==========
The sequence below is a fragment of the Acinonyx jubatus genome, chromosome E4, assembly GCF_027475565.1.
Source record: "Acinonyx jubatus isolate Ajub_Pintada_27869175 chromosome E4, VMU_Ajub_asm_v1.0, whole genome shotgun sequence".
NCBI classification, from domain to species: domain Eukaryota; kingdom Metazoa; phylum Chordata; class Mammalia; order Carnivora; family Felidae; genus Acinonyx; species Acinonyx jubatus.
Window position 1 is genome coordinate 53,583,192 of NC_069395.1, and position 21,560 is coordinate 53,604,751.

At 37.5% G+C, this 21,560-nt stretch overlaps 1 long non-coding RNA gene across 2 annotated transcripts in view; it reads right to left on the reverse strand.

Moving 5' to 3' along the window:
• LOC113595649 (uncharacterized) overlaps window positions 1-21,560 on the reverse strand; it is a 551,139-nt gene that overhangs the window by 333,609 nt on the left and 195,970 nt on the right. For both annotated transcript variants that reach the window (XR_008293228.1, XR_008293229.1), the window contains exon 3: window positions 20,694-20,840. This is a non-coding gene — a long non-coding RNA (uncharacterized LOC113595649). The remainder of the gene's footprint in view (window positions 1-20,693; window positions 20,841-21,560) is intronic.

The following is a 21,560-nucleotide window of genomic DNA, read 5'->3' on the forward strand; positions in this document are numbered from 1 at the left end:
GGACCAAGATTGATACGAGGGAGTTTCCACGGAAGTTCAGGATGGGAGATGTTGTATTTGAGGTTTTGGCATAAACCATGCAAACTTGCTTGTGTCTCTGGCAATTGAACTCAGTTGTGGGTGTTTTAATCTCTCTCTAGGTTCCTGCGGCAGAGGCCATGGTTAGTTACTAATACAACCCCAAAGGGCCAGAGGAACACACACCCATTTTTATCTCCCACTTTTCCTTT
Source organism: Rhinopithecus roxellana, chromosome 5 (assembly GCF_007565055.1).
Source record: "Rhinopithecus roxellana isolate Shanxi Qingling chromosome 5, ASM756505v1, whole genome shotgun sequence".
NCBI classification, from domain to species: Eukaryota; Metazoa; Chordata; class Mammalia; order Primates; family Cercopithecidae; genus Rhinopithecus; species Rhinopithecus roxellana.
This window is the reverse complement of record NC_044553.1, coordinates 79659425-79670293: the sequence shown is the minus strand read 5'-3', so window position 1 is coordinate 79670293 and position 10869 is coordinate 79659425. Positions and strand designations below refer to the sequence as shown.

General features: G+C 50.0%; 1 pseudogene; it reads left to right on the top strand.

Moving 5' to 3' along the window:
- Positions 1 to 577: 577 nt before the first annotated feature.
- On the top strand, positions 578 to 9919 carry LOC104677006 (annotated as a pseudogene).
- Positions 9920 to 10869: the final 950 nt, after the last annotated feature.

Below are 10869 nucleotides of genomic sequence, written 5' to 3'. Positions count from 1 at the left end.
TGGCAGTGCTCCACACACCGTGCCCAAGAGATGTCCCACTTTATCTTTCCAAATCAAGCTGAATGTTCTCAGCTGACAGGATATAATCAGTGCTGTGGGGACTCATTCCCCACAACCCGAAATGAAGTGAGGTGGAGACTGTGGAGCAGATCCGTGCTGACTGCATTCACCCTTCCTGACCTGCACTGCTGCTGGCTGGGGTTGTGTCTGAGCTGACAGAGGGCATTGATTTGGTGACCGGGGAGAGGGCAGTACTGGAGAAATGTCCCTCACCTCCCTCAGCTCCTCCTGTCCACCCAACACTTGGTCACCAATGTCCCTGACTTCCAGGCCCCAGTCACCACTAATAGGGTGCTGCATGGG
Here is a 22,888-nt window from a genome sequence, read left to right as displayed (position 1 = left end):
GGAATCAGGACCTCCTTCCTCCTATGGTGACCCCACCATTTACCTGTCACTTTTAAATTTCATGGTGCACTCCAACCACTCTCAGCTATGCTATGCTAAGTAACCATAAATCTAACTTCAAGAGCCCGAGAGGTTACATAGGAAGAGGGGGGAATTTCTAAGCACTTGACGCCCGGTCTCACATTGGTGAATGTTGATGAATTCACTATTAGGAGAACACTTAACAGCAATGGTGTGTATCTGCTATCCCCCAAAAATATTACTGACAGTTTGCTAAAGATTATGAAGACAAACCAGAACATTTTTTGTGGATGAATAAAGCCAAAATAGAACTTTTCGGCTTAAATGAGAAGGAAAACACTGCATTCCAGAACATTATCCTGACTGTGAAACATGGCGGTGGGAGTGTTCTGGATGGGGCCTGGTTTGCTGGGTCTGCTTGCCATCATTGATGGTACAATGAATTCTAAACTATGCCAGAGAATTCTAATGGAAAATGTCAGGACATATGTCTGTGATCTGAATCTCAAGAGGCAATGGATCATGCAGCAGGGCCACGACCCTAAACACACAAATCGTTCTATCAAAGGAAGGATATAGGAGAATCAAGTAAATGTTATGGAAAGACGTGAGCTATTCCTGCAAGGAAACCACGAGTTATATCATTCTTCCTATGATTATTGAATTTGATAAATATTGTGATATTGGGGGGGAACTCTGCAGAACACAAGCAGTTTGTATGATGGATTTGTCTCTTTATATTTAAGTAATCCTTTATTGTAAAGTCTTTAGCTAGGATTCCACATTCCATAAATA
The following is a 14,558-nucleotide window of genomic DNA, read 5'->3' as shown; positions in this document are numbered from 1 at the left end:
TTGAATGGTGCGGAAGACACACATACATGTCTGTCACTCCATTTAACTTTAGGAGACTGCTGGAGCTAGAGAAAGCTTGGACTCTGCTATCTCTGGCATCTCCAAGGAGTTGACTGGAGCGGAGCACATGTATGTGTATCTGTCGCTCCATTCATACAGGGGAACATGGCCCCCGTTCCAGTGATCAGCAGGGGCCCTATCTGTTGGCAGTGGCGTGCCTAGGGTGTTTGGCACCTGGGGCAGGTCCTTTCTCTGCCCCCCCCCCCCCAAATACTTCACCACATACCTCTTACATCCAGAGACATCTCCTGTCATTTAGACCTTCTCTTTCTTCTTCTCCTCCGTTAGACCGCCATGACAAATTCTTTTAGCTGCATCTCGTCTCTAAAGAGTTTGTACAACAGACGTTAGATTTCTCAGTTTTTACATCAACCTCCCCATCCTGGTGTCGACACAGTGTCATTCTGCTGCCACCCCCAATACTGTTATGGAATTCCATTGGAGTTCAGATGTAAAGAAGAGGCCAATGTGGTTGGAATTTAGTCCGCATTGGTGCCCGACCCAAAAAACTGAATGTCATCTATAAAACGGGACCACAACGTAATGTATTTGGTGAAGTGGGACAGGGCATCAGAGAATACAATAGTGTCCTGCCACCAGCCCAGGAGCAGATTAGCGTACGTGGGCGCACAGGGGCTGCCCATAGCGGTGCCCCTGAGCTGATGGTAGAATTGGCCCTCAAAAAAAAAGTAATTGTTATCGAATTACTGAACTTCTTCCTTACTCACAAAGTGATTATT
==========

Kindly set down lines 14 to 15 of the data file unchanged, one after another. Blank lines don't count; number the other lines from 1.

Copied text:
General features: G+C 50.0%; 1 pseudogene; it reads left to right on the top strand.

Moving 5' to 3' along the window: